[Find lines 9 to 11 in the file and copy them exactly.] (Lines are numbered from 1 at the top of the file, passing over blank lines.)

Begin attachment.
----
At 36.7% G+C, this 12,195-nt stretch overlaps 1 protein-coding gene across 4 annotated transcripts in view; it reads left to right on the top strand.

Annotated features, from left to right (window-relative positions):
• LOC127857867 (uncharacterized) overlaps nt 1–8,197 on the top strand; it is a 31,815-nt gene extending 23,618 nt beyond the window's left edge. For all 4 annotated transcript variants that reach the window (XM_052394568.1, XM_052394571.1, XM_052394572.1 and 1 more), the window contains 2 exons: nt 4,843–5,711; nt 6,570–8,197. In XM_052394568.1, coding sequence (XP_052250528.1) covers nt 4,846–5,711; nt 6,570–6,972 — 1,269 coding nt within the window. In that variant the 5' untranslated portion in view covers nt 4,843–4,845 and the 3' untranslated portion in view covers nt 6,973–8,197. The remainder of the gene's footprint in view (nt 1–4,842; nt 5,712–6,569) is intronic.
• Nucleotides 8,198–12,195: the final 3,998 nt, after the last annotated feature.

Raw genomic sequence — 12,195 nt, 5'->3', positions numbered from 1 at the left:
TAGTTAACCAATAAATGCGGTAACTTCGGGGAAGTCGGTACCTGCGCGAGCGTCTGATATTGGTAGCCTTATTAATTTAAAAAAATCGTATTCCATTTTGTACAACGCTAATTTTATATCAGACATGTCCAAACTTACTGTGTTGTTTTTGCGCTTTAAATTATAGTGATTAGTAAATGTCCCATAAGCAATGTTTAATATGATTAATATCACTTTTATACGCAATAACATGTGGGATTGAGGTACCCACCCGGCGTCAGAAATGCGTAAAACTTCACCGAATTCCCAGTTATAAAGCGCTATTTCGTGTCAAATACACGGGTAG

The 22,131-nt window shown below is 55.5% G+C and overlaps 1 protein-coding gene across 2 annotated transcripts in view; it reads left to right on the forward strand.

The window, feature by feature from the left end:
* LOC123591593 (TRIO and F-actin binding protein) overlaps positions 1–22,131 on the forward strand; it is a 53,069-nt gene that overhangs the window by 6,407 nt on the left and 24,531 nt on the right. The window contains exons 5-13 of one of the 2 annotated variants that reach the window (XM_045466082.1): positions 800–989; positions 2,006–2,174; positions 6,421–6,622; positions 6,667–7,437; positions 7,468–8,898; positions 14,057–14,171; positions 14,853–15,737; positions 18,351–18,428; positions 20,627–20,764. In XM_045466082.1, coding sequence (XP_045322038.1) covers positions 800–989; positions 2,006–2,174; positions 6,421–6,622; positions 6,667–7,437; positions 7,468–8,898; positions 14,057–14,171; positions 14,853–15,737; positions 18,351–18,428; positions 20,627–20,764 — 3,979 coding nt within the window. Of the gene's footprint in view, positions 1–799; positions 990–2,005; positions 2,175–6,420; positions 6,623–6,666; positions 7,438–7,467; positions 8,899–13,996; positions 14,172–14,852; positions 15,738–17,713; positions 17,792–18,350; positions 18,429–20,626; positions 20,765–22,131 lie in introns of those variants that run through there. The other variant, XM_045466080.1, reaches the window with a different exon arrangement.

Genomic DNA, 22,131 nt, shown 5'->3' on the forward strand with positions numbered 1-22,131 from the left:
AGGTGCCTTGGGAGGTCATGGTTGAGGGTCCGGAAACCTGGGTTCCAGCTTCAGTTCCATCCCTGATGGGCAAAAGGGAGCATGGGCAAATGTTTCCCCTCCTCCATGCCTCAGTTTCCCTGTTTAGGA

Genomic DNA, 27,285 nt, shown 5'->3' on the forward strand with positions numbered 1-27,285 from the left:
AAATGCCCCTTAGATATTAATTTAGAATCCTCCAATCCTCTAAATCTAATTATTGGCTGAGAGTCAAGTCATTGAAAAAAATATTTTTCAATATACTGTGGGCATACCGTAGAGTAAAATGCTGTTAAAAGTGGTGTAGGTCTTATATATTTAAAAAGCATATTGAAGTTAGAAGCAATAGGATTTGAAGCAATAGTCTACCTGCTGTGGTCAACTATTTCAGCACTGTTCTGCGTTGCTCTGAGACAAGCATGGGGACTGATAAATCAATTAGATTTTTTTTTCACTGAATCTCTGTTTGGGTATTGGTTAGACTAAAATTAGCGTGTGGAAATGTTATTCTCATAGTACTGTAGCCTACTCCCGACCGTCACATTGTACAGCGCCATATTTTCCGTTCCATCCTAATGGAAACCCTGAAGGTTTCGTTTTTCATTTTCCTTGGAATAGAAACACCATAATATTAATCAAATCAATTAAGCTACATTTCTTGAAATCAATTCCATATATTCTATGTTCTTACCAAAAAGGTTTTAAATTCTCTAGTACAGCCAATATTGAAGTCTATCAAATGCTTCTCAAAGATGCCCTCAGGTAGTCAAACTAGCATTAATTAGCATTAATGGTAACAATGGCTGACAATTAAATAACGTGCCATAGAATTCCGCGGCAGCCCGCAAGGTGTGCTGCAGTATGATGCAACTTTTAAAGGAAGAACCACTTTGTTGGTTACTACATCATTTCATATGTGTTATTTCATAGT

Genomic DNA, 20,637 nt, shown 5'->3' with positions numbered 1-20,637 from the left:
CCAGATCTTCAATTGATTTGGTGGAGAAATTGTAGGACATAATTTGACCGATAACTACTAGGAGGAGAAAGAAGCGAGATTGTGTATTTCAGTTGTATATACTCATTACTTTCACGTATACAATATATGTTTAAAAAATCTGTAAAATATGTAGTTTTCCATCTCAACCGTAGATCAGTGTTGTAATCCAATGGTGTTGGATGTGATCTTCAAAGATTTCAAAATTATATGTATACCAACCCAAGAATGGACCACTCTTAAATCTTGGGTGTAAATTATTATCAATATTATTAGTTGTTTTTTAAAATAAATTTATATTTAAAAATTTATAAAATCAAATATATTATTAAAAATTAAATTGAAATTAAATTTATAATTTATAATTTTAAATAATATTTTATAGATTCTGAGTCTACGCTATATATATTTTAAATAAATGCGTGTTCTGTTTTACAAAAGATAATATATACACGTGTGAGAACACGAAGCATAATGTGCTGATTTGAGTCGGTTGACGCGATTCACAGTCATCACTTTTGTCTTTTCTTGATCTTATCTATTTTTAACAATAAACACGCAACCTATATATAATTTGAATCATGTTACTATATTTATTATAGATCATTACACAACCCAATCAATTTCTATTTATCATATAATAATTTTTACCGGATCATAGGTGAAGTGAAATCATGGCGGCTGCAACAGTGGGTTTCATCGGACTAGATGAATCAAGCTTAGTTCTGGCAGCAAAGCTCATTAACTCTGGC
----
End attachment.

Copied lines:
* LOC123591593 (TRIO and F-actin binding protein) overlaps positions 1–22,131 on the forward strand; it is a 53,069-nt gene that overhangs the window by 6,407 nt on the left and 24,531 nt on the right. The window contains exons 5-13 of one of the 2 annotated variants that reach the window (XM_045466082.1): positions 800–989; positions 2,006–2,174; positions 6,421–6,622; positions 6,667–7,437; positions 7,468–8,898; positions 14,057–14,171; positions 14,853–15,737; positions 18,351–18,428; positions 20,627–20,764. In XM_045466082.1, coding sequence (XP_045322038.1) covers positions 800–989; positions 2,006–2,174; positions 6,421–6,622; positions 6,667–7,437; positions 7,468–8,898; positions 14,057–14,171; positions 14,853–15,737; positions 18,351–18,428; positions 20,627–20,764 — 3,979 coding nt within the window. Of the gene's footprint in view, positions 1–799; positions 990–2,005; positions 2,175–6,420; positions 6,623–6,666; positions 7,438–7,467; positions 8,899–13,996; positions 14,172–14,852; positions 15,738–17,713; positions 17,792–18,350; positions 18,429–20,626; positions 20,765–22,131 lie in introns of those variants that run through there. The other variant, XM_045466080.1, reaches the window with a different exon arrangement.

Genomic DNA, 22,131 nt, shown 5'->3' on the forward strand with positions numbered 1-22,131 from the left:
AGGTGCCTTGGGAGGTCATGGTTGAGGGTCCGGAAACCTGGGTTCCAGCTTCAGTTCCATCCCTGATGGGCAAAAGGGAGCATGGGCAAATGTTTCCCCTCCTCCATGCCTCAGTTTCCCTGTTTAGGA